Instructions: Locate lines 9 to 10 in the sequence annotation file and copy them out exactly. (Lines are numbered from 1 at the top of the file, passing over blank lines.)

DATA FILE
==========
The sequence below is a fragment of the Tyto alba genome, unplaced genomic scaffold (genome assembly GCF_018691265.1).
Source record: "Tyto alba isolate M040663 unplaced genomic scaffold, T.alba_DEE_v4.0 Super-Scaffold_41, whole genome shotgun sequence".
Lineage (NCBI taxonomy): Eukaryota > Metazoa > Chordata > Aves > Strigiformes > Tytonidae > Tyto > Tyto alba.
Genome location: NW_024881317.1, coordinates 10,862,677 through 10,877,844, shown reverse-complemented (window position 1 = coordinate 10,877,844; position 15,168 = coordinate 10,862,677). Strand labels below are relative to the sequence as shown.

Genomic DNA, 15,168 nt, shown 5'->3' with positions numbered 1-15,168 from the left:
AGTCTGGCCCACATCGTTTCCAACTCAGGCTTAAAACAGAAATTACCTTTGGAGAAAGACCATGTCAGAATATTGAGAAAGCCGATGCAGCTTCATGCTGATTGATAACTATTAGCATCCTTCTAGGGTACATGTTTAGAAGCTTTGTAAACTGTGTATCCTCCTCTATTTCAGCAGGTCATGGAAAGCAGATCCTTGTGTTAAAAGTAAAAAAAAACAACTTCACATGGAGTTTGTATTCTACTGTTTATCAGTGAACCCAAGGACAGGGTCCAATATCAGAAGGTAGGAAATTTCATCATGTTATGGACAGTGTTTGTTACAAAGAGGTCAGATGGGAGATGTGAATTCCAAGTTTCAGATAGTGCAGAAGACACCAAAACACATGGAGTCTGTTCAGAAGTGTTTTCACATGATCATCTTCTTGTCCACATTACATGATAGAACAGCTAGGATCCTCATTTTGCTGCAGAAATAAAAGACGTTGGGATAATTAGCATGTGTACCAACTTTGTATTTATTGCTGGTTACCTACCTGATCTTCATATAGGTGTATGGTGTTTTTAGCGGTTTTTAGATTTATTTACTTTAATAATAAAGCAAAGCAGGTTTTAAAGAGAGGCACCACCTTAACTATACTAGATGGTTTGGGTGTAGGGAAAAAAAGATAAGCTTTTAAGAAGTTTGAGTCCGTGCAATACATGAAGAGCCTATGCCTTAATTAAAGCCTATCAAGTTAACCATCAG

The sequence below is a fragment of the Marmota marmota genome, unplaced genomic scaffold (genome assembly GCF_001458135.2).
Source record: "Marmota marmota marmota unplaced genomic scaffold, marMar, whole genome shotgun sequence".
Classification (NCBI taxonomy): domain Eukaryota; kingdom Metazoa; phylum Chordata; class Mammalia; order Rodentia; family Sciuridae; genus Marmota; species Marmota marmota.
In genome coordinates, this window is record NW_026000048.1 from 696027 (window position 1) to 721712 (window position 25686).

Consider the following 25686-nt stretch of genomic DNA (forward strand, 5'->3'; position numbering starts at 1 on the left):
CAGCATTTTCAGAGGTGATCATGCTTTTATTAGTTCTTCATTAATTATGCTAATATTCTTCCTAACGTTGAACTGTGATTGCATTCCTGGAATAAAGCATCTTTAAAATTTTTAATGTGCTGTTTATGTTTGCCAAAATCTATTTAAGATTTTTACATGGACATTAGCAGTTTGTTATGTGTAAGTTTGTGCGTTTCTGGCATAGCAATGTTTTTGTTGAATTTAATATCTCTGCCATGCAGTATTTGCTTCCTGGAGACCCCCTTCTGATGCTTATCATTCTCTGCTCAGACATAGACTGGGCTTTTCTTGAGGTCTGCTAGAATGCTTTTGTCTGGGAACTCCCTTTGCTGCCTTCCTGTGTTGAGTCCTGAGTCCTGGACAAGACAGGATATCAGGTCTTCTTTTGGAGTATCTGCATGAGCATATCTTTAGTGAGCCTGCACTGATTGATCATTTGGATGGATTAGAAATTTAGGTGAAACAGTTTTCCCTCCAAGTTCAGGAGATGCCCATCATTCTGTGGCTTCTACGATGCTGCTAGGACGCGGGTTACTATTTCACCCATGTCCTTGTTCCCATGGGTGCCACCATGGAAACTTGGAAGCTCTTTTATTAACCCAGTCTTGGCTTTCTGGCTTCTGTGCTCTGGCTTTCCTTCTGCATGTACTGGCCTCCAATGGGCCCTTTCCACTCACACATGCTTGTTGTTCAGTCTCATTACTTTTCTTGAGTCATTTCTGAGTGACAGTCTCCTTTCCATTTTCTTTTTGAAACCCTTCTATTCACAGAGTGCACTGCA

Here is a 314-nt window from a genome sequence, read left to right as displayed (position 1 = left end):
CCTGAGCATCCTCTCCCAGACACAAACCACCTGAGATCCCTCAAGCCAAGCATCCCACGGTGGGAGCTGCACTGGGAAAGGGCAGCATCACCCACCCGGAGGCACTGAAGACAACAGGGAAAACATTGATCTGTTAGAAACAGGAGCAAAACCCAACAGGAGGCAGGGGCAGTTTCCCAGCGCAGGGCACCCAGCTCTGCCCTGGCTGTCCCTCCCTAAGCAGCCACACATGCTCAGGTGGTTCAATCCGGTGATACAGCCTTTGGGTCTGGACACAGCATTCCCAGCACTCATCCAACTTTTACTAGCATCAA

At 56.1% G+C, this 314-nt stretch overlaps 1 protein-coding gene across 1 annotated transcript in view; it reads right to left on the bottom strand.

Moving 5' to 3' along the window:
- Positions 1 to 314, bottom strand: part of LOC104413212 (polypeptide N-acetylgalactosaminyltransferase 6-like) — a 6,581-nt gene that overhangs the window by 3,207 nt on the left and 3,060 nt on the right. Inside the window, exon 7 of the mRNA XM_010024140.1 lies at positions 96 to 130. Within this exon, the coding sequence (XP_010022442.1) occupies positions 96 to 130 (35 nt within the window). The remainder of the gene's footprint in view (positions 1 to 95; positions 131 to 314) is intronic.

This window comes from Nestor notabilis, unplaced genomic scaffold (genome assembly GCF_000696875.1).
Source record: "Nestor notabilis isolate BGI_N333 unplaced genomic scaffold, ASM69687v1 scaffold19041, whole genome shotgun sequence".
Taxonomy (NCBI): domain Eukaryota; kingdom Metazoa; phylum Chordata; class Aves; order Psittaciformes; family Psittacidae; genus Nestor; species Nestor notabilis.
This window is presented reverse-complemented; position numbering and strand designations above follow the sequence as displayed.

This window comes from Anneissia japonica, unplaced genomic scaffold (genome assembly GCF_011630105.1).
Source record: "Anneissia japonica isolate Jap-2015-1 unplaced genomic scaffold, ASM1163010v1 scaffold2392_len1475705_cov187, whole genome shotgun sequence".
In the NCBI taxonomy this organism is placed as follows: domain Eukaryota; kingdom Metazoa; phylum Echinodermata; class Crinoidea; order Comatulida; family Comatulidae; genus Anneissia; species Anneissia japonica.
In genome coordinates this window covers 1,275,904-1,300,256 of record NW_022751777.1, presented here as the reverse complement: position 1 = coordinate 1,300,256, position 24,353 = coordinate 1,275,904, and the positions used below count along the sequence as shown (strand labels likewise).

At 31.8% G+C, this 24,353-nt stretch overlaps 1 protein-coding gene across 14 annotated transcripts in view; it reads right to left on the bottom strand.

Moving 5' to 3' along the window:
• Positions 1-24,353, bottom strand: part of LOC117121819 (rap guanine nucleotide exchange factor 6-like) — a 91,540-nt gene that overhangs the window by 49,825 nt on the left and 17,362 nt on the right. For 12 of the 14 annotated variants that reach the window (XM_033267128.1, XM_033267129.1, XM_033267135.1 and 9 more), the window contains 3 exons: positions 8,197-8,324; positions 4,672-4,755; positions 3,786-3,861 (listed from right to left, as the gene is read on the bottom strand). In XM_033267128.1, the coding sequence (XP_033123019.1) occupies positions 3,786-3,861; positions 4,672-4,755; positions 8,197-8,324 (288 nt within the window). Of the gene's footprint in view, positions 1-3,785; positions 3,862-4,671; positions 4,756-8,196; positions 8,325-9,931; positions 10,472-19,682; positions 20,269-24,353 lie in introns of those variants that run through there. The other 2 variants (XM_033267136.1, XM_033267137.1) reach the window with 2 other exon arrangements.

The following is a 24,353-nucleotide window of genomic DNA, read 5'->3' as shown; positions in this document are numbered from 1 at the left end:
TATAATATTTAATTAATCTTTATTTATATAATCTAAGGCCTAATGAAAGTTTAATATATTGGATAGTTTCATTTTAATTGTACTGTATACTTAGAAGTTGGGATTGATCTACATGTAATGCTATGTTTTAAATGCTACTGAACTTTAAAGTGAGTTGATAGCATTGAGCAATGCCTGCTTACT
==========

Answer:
Classification (NCBI taxonomy): domain Eukaryota; kingdom Metazoa; phylum Chordata; class Mammalia; order Rodentia; family Sciuridae; genus Marmota; species Marmota marmota.
In genome coordinates, this window is record NW_026000048.1 from 696027 (window position 1) to 721712 (window position 25686).